Game Reviews

Frogger (iPhone)

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Frogger (iPhone)

Zoologists have been screaming about the collapse of amphibian populations worldwide recently, an alarming trend that has resulted from rising temperatures in the tropics. Heat, it would appear, is killing our precious frogs and salamanders at a distressing rate. How ironic that Konami's Frogger would so aptly mirror this sad phenomenon. Hoping to capitalize on the hottest handheld around, Frogger ends up collapsing under the spotlight.

The goal in Frogger is simple: guide five frogs through streets and streams littered with obstacles to reach a clearing. You start off at the bottom of the screen, moving your amphibian avatars hop-by-hop towards the safe zone at the top. A level is complete only when you've moved all five frogs into the five spaces at the top of the screen.

Mind you, it isn't as easy as just prodding them across the finish line. Cars and trucks zip down the highway, eager to squish your creatures. Successfully weave through traffic and you face a stream littered with floating platforms, snapping crocodiles, water snakes, and otters. Timing your movements is vital to making it to the clearing alive. Of course, you can't take your sweet time since a timer counts down the few moments you have to guide your pals to safety.

On iPhone, directing your frogs through traffic and across platforms can be done one of the three ways: by tilting the device, flicking your finger across the screen, or tapping in the desired direction. Alas, Frogger utilizes the accelerometer in the most atrocious way possible, destroying any sense of control over your frogs. Tilting the phone not only obscures view of the screen, but it often doesn't register movement to your frogs.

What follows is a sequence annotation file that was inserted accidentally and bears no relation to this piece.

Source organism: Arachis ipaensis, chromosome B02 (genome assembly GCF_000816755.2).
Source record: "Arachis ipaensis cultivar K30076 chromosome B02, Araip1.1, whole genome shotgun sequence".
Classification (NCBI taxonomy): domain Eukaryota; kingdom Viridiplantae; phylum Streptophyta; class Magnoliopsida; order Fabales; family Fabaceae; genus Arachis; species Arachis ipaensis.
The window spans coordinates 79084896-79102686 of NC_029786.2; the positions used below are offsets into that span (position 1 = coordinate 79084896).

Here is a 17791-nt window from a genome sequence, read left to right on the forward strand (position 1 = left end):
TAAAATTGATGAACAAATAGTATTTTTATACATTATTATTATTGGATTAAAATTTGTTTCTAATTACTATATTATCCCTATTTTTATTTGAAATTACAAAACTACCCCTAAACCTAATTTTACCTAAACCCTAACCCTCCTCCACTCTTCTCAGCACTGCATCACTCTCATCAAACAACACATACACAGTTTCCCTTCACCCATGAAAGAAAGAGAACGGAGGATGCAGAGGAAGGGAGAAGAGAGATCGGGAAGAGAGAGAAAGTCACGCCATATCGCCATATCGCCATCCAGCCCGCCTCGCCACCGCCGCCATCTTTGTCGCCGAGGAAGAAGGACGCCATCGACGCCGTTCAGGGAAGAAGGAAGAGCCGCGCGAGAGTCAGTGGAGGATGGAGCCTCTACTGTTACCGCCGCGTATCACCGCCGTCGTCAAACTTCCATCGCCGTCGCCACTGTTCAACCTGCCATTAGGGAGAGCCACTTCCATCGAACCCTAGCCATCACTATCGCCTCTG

Don't let the flick of a frog's tongue fool you into thinking that the flick controls are the way to go, either. Flicking is far too aggressive of a gesture for such a simple game. When your finger flies across the surface of the screen only to move one square, it feels unnatural. Really, tapping in the direction you want to move is the best way of controlling your croaker.

Where Frogger truly falls apart is in the lack of gameplay features. Only one mode of play is offered along with a high-score list. That's it. There aren't any online leaderboards, no speed trials, no stage select options – absolutely nothing beyond the bare minimum. This enables the iPhone version to stay true to the original arcade game, perhaps, yet it makes Frogger horrible value given the asking price. Currently, the game is only available in the US for an obscene $7.99 (and that's down from the original $9.99).

It's the pricepoint that causes Frogger to collapse more than anything. The tap interface works well enough to make the moments spent with the game's sole mode of play enjoyable; however, those moments are brief since there's limited gameplay to be had here – nothing has been done to evolve the classic gameplay. More content, tuned controls, and a lower price tag could have saved this dying breed.

Frogger (iPhone)

Konami endangers this franchise by offering an overly familiar and disappointingly meagre game experience that's unable to justify the asking price
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